Public meant something more than a lot of individuals; indeed, the quantity test was not the right one. The class of
persons allowed in the area on business, though very numerous and constituting a wide category, did not come within the
definition of the word public in the Act.

Lord MacDermott LCJs reference to a dock area likewise no doubt had in mind Buchanan v Motor Insurers Bureau [1955]
1 All ER 607, [1955] 1 WLR 488, where it was held that roads within the premises of the Port of London Authority were not ones
to which the general public, in contradistinction to pass-holders, had access.
In R v Waters (1963) 47 Cr App R 149 at 154 the Court of Criminal Appeal said:

If only a restricted class of person is permitted to have access or invited to have access, then clearly the case would fall
on the side of the line of it being a private place. If, on the other hand, only a restricted class is excluded, then it would fall
on the other side of the line and be a public place.

That case, however, was one of many concerned with public house car parks and provides little assistance in deciding just what is
encompassed within the concept of a restricted class of person.
A decision heavily relied upon by Mr Morgan for the respondent is R v Beaumont [1964] Crim LR 665, in which the Court
of Criminal Appeal was unable to accept the contention that where a particular class of persons uses a road the number of
persons in the class makes the road one to which the public has access. In respect of an occupation road leading to a farm, to
land (also owned by the farmer) occupied by 200 to 250 caravans, and to a river where anglers went by leave of the farmer, the
court held that there was no evidence that the general public used the road.
The final case relied upon by Mr Morgan is Deacon v AT (a minor) [1976] RTR 244, in which this court dismissed a
prosecutors appeal against the justices finding that a road on a council housing estate was not one to which the public had
access. Lord Widgery CJ regarded the residents and their visitors, the only proved users of the estate, as a special class of
members of the public within the meaning of that phrase in Lord Clydes judgment in Harrison v Hill 1932 JC 13 at 16.
For the appellant prosecutor in the present case Mr Glen relied more upon the sort of premises found in various of the cases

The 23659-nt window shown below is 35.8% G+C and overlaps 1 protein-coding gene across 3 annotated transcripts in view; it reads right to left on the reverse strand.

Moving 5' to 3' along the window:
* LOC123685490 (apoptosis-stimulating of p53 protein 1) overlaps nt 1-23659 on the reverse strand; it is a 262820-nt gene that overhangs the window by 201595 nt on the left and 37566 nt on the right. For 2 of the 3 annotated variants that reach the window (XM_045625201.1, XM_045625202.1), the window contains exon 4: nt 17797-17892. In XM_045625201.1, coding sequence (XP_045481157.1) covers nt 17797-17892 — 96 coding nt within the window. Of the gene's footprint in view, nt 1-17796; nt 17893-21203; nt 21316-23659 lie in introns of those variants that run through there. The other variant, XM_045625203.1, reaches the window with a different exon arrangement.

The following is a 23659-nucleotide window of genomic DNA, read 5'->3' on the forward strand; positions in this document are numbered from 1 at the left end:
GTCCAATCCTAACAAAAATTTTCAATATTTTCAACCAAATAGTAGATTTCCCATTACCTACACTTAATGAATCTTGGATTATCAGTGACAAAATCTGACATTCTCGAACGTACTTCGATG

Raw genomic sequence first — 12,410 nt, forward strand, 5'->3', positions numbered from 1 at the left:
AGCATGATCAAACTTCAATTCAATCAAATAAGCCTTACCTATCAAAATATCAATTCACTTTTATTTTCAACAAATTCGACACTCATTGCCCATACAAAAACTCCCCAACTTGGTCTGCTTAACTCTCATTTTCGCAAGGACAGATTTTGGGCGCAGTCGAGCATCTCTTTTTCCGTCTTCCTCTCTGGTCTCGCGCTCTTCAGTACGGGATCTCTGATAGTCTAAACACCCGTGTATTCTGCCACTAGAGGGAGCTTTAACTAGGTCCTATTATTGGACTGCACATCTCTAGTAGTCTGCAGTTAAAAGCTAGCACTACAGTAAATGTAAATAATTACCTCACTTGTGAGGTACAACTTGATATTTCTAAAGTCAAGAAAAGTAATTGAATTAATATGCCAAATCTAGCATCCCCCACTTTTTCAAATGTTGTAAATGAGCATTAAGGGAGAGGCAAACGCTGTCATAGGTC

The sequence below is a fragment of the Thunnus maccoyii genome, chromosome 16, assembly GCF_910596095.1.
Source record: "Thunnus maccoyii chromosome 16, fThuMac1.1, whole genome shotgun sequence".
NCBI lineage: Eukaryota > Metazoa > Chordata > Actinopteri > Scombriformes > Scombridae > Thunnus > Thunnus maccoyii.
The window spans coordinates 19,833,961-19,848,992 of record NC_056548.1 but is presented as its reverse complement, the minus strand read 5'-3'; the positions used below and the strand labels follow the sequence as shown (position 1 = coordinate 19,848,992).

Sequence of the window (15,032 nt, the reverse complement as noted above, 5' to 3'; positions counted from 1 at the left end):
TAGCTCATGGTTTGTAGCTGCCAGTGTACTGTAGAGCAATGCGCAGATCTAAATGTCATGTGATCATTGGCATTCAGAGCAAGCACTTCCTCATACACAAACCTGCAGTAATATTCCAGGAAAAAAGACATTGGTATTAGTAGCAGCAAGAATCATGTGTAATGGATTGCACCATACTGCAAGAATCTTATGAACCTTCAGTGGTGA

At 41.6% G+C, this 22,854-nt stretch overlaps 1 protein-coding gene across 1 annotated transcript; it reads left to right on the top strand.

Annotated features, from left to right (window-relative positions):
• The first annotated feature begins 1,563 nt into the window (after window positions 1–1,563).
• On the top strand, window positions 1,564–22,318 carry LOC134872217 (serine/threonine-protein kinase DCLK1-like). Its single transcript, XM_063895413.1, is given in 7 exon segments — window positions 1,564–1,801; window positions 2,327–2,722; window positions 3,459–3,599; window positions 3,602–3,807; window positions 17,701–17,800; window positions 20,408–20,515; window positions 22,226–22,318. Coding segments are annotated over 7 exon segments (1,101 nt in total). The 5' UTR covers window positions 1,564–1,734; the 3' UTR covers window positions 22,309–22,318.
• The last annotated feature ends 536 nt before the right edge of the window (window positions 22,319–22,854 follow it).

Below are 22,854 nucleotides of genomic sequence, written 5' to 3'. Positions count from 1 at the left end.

to constitute public places than on the precise language of the judgments given. He prays in aid, for instance, Cawley v Frost
[1976] 3 All ER 743, [1976] 1 WLR 1207, where this court held the whole premises of Halifax Town Football Club to be a public
place, Bowman v DPP [1990] Crim LR 600, where this court upheld the justices view, arrived at in light of their own local
knowledge, that a multi-storey car park was a public place, the various decisions in which public house car parks have been held
to be public places, and Paterson v Ogilvy 1957 JC 42, referred to in Montgomery v Loney [1959] NI 171,in which the High
Court of Justiciary reversed the sheriff-substitutes decision and found that a field used (on payment) as the official parking
ground 23 for the Royal Highland show was a public place. In Paterson v Ogilvy 1957 JC 42 at 45 Lord Mackintosh said:

It is really a false distinction to draw between the public in general and the more or less selective class of the public
who were entitled to use this field, namely, those who were motorists and were attending the Show and were ready to pay
the necessary fee.

The justices here, submits Mr Glen, in regarding the caravanners and campers using Unity Farm Caravan Park as a special
class, drew the same false distinction between them and the public in general.
How then, in cases where some particular road or place is used by an identifiable category of people, should justices decide
whether that category is special or restricted or particular such as to distinguish it from the public at large? What, in short, is
the touchstone by which to recognise a special class of people from members of the general public?
Some light is thrown upon the problem by the passage already cited from Lord MacDermott LCJs judgment in Montgomery
v Loney [1959] NI 171 at 177: one asks whether there is about those who obtain permission to enter some reason personal to
them for their admittance. If people come to a private house as guests, postmen or meter readers, they come for reasons personal
to themselves, to serve the purposes of the occupier.
But what of the rather different type of case such as the present where those seeking entry are doing so for their own (rather
than the occupiers) purposes and yet are screened in the sense of having to satisfy certain conditions for admission. Does the
screening process operate to endow those passing through with some special characteristic whereby they lose their identity as
members of the general public and become instead a special class?
Our approach would be as follows. By the same token that one asks in the earlier type of case whether permission is being